Some Users Wonder about The Authenticity of BeReal

by Gabi Admi ‘23

The social media app BeReal was released in 2020 and rapidly rose from 921,000 active users in July 2021 to 21.3 million users a year later, becoming the most downloaded free app. BeReal is designed to promote authenticity that other social media outlets lack. To implement this, at a random time of day, all BeReal users are given approximately two minutes to take an unfiltered selfie. Given that users don’t know what time the BeReal is set to go off, it does not give them time to look their most perfect or choose what they are doing at that particular moment. However, some users of the app, including Sherwood students, are expressing skepticism of just how authentic and “real” the posts are.

A Warrior survey of more than 200 students found that 43 percent of students are BeReal users. Their responses indicated that part of the appeal is to see what others are doing at the same time. “I like BeReal because it gives all of us a chance for everyone to show what they’re doing at that exact moment, it’s fun to see what someone’s doing at the same time as you,” said sophomore George Awkard.

The app takes a photo using the phone’s front and back camera, showing the person’s environment at the time of the BeReal. Users are still given the opportunity to take a selfie after the given two minutes; however, BeReal has built-in “shaming” in doing so by showing other users how late a person posts and doesn’t allow them to see others’ posts until it is complete. BeReal friends also can view how many times a user retook their selfie. Once the next day’s BeReal pops up on a user’s feed, the picture from the previous day disappears. Since the advent of BeReal, other popular social media apps such as TikTok and Instagram have introduced features inspired by BeReal. For instance, TikTok’s feature “Now” is a direct imitation of BeReal, displaying how influential BeReal has become across different social media platforms.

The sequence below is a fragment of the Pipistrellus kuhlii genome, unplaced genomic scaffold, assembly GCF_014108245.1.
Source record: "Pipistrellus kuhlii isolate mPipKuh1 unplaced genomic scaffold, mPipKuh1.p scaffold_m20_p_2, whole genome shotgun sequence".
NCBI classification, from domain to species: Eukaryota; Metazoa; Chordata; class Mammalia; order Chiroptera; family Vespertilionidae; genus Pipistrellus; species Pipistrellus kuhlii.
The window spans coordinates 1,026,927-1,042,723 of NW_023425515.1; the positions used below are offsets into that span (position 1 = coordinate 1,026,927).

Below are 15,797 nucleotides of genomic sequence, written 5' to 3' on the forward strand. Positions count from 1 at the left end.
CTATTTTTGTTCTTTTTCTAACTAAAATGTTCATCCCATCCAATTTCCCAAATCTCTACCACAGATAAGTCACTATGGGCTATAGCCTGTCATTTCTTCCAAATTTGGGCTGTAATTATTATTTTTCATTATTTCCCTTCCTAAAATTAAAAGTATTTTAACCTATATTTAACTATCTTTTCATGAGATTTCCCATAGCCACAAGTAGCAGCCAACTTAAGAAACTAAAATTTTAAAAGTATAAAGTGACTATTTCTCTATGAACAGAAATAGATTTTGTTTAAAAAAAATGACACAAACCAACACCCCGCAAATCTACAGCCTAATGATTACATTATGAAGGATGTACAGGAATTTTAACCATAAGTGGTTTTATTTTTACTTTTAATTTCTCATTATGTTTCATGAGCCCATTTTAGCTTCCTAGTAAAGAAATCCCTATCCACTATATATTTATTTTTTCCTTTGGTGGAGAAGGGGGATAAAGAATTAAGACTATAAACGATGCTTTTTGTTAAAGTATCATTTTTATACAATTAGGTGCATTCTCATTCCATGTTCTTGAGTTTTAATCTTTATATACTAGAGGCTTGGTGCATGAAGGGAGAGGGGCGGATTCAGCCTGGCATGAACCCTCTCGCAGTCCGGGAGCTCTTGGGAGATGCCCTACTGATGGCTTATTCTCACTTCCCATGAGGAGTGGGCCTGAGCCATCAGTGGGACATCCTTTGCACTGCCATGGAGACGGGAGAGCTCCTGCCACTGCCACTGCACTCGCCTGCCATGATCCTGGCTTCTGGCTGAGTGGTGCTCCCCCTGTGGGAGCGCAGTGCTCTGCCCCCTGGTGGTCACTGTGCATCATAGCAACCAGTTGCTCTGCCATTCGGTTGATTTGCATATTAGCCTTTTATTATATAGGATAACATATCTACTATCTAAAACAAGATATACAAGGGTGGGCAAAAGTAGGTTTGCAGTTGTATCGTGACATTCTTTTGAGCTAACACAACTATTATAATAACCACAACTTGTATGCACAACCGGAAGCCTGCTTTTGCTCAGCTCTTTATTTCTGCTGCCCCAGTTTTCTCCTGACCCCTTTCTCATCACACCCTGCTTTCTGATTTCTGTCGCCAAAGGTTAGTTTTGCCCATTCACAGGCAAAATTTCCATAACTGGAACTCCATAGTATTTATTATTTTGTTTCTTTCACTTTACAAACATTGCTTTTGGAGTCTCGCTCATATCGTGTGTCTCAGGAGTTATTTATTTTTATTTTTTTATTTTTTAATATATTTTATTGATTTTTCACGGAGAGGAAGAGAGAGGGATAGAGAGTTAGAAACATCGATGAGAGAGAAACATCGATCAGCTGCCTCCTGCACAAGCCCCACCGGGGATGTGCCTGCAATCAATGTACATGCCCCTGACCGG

While the app is designed to cut out inauthenticity on social media, people are finding loopholes. “I like that people can see what I am actually doing, but it has become like every other social media where people can fix themselves before posting,” stated senior Grace Roberts on the survey. BeReal seems to show that when given the chance to be authentic, many people will still choose to portray a false version of themselves online. For as long as social media has existed, people have portrayed versions of themselves that aren’t rooted in authenticity. Particularly over the past few years, the detrimental effects of social media have been brought to light through extensive research, bringing bad press to social media companies.

As a result, the tech world has tried to come up with a new solution: let’s be authentic. “[These apps] are a market response to a failed need, which is the need for an authentic connection,” explained Professor Arun Lakshmanan at the University at Buffalo School of Management in a Fortune article. However, technology is only a vehicle to display what people ultimately are willing to display about themselves. If the BeReal app remains true to its initial goals, success will require its users to show their vulnerabilities and mundane aspects of their lives.